As if the stress of landing start-up financing weren’t enough, some young entrepreneurs must also deal with mountains of personal debt.
In 2010, graduating college seniors carried an average of $25,250 in student-loan debt, up from $18,650 in 2004, according to the Project on Student Debt, an initiative of the Institute for College Access & Success, a nonprofit independent research and policy organization in Washington.
But for many young entrepreneurs, that “average” doesn’t even scratch the surface. Just ask Mikey Rox. He was 27 years old and juggling three student loans which totaled approximately $29,000 when he launched his business in 2007. Now, five years later, Rox has managed to pay off two of the loans through the success of his New York City-based copy and creative agency, Paper Rox Scissors.
Mikey Rox, the founder of Rox Paper Scissors, got side jobs as a mystery shopper to pare down his debts.
Kari DePhillips waited to start up her the PR firm the Content Factory until she had enough paying clients.
Similarly, Kari DePhillips also faced stiff student loans when she launched the Content Factory, a Pittsburgh PR firm, in 2010 at age 27. But her loans amounted to a whopping $100,000. The Content Factory is now on track to bring in $500,000 of revenue in its second year, and Kari is paying off her student loans on schedule.
The lesson here? You can pay your bills, and you can pay off your debts while starting a business. But you have to be smart about it. Here are five strategies for digging out of debt:
Keep cash flowing.
Whether it’s keeping your day job or taking on a side gig, many entrepreneurs find that having an added source of income is absolutely vital for keeping themselves and their young companies afloat. Rox says that he found unique side work — being a mystery shopper, participating in focus groups and subletting his spare room — to bring in extra cash as he built up his business. Going a step further, DePhillips actually waited to start up until she had enough paying clients lined up.
Keeping your startup costs as close to zero as possible is another smart entrepreneurial strategy. For his part, Rox kept his costs down by working from home and building a business that functioned primarily over the Internet. DePhillips put off bringing in a partner, hiring contractors or employees for as long as she could.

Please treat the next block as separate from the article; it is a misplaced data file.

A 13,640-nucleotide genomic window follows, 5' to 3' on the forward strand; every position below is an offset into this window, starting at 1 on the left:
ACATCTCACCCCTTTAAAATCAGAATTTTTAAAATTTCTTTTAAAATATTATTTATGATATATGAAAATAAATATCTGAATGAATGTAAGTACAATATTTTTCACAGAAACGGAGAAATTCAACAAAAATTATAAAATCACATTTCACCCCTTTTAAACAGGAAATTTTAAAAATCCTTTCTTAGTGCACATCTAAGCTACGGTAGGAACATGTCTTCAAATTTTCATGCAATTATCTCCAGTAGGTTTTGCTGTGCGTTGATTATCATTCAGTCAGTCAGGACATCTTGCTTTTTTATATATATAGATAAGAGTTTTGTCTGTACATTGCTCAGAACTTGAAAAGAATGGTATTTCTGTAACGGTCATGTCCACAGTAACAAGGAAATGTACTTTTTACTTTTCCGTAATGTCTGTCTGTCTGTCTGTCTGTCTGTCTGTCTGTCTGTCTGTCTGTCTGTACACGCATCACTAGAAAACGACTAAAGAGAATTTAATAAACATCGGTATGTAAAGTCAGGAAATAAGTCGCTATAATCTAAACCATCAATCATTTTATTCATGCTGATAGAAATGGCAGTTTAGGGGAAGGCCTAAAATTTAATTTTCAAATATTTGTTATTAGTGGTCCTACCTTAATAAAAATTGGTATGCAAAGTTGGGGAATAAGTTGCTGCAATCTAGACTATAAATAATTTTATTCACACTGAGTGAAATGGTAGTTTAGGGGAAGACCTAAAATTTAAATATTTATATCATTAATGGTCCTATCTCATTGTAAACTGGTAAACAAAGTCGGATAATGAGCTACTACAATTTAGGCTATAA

Keep track of your personal finances.
Don’t get so involved in your business’ financial situation that you lose track of your personal finances. The last thing you need when supporting a start-up is a personal financial crisis. Scheduling payments ahead of time helps DePhillips keep her own finances in check so she can attend to building her business. Rox is able to keep his financial responsibilities on track because he makes time for managing them. He says being patient and growing a business slowly can help.
Think long and hard before you spend your cash, even on valid business expenses. DePhillips notes that even basic business needs, such as getting a phone set up, might be something you can do without in the first few months. Rox spent $1,600 of his $2,000 in savings to build out his website, which sounds like a lot. But he called the expense crucial for being able to market his business.
Hang in there.
All entrepreneurs are going to face those tough times, especially in the start-up phase of business. But the common refrain for these young entrepreneurs? It’s so worth it. DePhillips recalls working 15 hours a day, seven days a week, as she struggled to get her business off the ground. And Rox notes that it seemed like he could only take baby steps to launch. In retrospect, he now says growing slowly and organically was his best strategy. “It takes longer to get where you want to go,” says Rox. “But you have a much better chance of getting there.”